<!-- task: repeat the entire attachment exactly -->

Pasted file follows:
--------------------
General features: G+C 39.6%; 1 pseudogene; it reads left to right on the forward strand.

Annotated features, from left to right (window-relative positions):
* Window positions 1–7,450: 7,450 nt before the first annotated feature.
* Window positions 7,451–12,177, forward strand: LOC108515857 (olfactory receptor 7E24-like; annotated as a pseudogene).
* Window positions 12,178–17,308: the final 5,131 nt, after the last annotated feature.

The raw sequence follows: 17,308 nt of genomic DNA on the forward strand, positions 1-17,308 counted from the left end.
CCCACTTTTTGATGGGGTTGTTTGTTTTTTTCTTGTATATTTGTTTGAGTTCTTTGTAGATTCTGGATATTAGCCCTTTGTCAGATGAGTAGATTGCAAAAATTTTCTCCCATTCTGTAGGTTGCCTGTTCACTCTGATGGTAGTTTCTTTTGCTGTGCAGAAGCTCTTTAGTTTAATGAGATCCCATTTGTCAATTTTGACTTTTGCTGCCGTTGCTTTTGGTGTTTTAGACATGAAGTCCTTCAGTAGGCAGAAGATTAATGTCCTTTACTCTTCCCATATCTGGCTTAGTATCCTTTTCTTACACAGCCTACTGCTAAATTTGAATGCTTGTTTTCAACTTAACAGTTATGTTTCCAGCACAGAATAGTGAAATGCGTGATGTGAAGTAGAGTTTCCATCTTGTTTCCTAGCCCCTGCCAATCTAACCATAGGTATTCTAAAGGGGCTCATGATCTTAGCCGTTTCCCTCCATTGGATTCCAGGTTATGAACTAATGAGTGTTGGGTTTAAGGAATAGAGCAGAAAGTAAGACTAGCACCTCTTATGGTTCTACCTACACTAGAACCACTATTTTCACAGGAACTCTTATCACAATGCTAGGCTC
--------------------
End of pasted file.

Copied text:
General features: G+C 39.6%; 1 pseudogene; it reads left to right on the forward strand.

Annotated features, from left to right (window-relative positions):
* Window positions 1–7,450: 7,450 nt before the first annotated feature.
* Window positions 7,451–12,177, forward strand: LOC108515857 (olfactory receptor 7E24-like; annotated as a pseudogene).
* Window positions 12,178–17,308: the final 5,131 nt, after the last annotated feature.

The raw sequence follows: 17,308 nt of genomic DNA on the forward strand, positions 1-17,308 counted from the left end.
CCCACTTTTTGATGGGGTTGTTTGTTTTTTTCTTGTATATTTGTTTGAGTTCTTTGTAGATTCTGGATATTAGCCCTTTGTCAGATGAGTAGATTGCAAAAATTTTCTCCCATTCTGTAGGTTGCCTGTTCACTCTGATGGTAGTTTCTTTTGCTGTGCAGAAGCTCTTTAGTTTAATGAGATCCCATTTGTCAATTTTGACTTTTGCTGCCGTTGCTTTTGGTGTTTTAGACATGAAGTCCTTCAGTAGGCAGAAGATTAATGTCCTTTACTCTTCCCATATCTGGCTTAGTATCCTTTTCTTACACAGCCTACTGCTAAATTTGAATGCTTGTTTTCAACTTAACAGTTATGTTTCCAGCACAGAATAGTGAAATGCGTGATGTGAAGTAGAGTTTCCATCTTGTTTCCTAGCCCCTGCCAATCTAACCATAGGTATTCTAAAGGGGCTCATGATCTTAGCCGTTTCCCTCCATTGGATTCCAGGTTATGAACTAATGAGTGTTGGGTTTAAGGAATAGAGCAGAAAGTAAGACTAGCACCTCTTATGGTTCTACCTACACTAGAACCACTATTTTCACAGGAACTCTTATCACAATGCTAGGCTC